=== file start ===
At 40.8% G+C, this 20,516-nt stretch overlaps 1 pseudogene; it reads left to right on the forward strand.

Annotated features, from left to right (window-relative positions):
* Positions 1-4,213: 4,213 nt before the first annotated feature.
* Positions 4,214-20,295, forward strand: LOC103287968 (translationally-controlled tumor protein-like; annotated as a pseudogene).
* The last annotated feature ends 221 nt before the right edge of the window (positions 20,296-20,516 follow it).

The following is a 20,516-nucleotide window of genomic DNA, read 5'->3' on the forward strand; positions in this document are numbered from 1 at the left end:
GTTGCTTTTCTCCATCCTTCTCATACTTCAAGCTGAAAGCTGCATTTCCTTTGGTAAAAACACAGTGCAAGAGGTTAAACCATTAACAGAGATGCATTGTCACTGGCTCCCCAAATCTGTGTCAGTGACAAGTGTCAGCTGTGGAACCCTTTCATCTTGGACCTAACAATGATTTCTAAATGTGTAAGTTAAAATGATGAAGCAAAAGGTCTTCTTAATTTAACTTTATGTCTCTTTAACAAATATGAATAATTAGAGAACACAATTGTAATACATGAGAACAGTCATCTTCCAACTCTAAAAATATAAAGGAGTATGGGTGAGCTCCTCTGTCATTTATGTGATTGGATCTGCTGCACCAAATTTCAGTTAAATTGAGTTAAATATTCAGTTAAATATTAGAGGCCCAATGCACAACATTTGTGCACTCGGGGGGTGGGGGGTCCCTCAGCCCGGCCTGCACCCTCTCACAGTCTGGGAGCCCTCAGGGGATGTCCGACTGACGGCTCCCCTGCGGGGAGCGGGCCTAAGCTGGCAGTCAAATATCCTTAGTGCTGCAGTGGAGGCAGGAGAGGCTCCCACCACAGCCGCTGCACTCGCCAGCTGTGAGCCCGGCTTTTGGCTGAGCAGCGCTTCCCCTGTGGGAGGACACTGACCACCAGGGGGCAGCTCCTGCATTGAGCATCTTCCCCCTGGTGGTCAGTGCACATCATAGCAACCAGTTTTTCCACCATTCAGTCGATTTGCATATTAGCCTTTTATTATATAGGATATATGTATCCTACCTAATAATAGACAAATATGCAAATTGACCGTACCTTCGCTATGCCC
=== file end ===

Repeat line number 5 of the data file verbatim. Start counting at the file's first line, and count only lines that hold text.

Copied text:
* The last annotated feature ends 221 nt before the right edge of the window (positions 20,296-20,516 follow it).